At the heart of every story is its main character. And whether that character is inanimate or not, there is always always some exchange of conversation throughout the story.
This compositional risk is one of the most common of all. It only requires a minimum of one character, and a voice of some kind. Authors utilize this risk to develop characters, set the scene, as well as move the story along. The dialogue in a story is crucial to making the reader believe in what is happening. Without such a thing, the story might come off as bland that the characters might be flat. There is risk in both using and not using dialogues.
They are also incredibly hard to craft. The author needs to know just what the character is like, and almost has to treat them as a good friend. It is very easy to get carried away in a story and let it roam where ever it wants to go, however that is not always the best for the story as a whole. Writers have to pay close attention to not only what the character is saying, but what they are not saying.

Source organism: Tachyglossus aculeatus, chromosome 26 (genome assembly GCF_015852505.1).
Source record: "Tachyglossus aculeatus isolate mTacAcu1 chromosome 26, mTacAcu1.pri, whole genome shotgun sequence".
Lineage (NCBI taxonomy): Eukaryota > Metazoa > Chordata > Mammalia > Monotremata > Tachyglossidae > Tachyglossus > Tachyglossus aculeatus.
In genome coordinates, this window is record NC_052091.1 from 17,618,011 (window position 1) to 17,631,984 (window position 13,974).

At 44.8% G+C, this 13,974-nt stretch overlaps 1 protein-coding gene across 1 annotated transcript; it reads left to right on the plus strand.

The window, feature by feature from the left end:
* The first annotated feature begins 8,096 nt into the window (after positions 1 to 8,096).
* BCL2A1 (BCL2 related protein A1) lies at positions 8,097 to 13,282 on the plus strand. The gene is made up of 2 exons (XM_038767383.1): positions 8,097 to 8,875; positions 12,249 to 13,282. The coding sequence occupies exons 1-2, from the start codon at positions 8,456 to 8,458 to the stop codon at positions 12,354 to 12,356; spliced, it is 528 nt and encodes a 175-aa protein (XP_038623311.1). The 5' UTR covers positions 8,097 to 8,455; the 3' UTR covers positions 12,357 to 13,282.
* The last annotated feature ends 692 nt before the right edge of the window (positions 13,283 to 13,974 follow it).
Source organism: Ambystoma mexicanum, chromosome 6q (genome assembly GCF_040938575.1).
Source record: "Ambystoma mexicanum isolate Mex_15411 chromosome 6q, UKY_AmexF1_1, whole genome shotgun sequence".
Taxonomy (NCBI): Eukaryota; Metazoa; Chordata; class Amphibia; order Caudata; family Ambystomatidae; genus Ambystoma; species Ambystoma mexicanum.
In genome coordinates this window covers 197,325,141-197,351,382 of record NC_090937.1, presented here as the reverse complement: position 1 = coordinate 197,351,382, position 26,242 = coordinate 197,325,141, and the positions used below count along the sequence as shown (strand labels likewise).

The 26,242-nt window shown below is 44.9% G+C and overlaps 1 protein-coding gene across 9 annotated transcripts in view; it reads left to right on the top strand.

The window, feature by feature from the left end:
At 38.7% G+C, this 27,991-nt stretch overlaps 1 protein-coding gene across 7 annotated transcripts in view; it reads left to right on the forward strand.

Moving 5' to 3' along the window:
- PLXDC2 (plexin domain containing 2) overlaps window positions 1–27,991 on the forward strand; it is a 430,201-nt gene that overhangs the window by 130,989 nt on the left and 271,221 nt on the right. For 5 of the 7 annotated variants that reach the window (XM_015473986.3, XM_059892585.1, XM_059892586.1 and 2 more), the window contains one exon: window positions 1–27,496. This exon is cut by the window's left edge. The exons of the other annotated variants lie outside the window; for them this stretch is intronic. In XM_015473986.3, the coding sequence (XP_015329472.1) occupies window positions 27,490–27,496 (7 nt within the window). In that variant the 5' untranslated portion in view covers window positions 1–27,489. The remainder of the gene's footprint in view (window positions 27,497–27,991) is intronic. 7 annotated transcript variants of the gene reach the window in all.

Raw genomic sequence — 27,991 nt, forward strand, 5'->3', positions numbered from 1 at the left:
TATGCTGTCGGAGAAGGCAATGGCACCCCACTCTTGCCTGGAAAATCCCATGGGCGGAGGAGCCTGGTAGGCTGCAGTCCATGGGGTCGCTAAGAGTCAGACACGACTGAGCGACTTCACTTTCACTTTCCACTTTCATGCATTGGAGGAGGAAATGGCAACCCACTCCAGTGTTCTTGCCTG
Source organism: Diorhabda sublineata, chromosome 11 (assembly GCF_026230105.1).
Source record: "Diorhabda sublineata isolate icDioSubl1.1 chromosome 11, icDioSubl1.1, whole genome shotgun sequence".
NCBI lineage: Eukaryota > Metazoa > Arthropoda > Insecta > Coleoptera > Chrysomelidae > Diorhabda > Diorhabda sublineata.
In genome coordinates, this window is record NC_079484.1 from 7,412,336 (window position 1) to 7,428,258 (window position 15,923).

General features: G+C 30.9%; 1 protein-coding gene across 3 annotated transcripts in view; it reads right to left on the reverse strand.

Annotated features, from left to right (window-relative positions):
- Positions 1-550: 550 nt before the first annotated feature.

Body language, another form of dialogue or conversation, allows for the author to “show not tell” things about the story such as mood, appearance, and thoughts on any given subject. What is not said can also be used to move the story along– perhaps a character is avoiding saying something and there: plot.
Dialogue is much more than it seems to the regular reader. It’s a gateway into the mind of not only the writer, but also the character. It makes the story more believable as well as lets the reader dive right into the midst of it.
This has been an LPSA.